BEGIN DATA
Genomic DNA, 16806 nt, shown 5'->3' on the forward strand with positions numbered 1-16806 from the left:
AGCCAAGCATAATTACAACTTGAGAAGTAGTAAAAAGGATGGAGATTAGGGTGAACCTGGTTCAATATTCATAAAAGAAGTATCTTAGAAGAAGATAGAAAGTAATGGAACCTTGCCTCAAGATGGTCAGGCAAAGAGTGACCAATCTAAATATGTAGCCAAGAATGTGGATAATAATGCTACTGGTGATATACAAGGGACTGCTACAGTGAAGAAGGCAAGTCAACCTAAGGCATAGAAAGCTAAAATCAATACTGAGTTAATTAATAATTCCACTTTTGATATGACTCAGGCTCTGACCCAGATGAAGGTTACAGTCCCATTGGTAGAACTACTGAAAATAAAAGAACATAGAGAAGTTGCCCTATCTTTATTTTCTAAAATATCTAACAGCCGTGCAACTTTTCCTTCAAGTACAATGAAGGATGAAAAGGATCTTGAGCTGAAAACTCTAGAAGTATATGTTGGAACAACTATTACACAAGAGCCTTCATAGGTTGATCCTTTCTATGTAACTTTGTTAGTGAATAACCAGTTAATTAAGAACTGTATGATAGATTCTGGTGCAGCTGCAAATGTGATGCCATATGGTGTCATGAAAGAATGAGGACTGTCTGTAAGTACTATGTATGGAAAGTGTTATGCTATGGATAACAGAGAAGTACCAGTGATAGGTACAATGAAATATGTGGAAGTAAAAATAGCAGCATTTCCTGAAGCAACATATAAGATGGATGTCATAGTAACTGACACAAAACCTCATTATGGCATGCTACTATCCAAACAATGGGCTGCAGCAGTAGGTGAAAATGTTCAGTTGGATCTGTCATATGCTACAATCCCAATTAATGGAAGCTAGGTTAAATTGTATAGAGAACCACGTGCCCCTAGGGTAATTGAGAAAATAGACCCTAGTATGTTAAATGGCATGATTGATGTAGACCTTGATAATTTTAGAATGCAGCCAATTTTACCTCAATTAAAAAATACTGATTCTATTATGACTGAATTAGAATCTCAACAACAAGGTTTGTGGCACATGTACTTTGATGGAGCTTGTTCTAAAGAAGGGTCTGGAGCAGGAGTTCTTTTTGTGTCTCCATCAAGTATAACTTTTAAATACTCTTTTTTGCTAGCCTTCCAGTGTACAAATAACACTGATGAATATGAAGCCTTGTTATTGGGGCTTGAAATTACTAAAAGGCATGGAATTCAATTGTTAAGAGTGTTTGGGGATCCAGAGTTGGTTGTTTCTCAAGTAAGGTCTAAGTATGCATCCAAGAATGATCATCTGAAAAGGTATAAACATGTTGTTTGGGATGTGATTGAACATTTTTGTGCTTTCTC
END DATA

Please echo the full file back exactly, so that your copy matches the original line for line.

Genomic DNA, 16806 nt, shown 5'->3' on the forward strand with positions numbered 1-16806 from the left:
AGCCAAGCATAATTACAACTTGAGAAGTAGTAAAAAGGATGGAGATTAGGGTGAACCTGGTTCAATATTCATAAAAGAAGTATCTTAGAAGAAGATAGAAAGTAATGGAACCTTGCCTCAAGATGGTCAGGCAAAGAGTGACCAATCTAAATATGTAGCCAAGAATGTGGATAATAATGCTACTGGTGATATACAAGGGACTGCTACAGTGAAGAAGGCAAGTCAACCTAAGGCATAGAAAGCTAAAATCAATACTGAGTTAATTAATAATTCCACTTTTGATATGACTCAGGCTCTGACCCAGATGAAGGTTACAGTCCCATTGGTAGAACTACTGAAAATAAAAGAACATAGAGAAGTTGCCCTATCTTTATTTTCTAAAATATCTAACAGCCGTGCAACTTTTCCTTCAAGTACAATGAAGGATGAAAAGGATCTTGAGCTGAAAACTCTAGAAGTATATGTTGGAACAACTATTACACAAGAGCCTTCATAGGTTGATCCTTTCTATGTAACTTTGTTAGTGAATAACCAGTTAATTAAGAACTGTATGATAGATTCTGGTGCAGCTGCAAATGTGATGCCATATGGTGTCATGAAAGAATGAGGACTGTCTGTAAGTACTATGTATGGAAAGTGTTATGCTATGGATAACAGAGAAGTACCAGTGATAGGTACAATGAAATATGTGGAAGTAAAAATAGCAGCATTTCCTGAAGCAACATATAAGATGGATGTCATAGTAACTGACACAAAACCTCATTATGGCATGCTACTATCCAAACAATGGGCTGCAGCAGTAGGTGAAAATGTTCAGTTGGATCTGTCATATGCTACAATCCCAATTAATGGAAGCTAGGTTAAATTGTATAGAGAACCACGTGCCCCTAGGGTAATTGAGAAAATAGACCCTAGTATGTTAAATGGCATGATTGATGTAGACCTTGATAATTTTAGAATGCAGCCAATTTTACCTCAATTAAAAAATACTGATTCTATTATGACTGAATTAGAATCTCAACAACAAGGTTTGTGGCACATGTACTTTGATGGAGCTTGTTCTAAAGAAGGGTCTGGAGCAGGAGTTCTTTTTGTGTCTCCATCAAGTATAACTTTTAAATACTCTTTTTTGCTAGCCTTCCAGTGTACAAATAACACTGATGAATATGAAGCCTTGTTATTGGGGCTTGAAATTACTAAAAGGCATGGAATTCAATTGTTAAGAGTGTTTGGGGATCCAGAGTTGGTTGTTTCTCAAGTAAGGTCTAAGTATGCATCCAAGAATGATCATCTGAAAAGGTATAAACATGTTGTTTGGGATGTGATTGAACATTTTTGTGCTTTCTC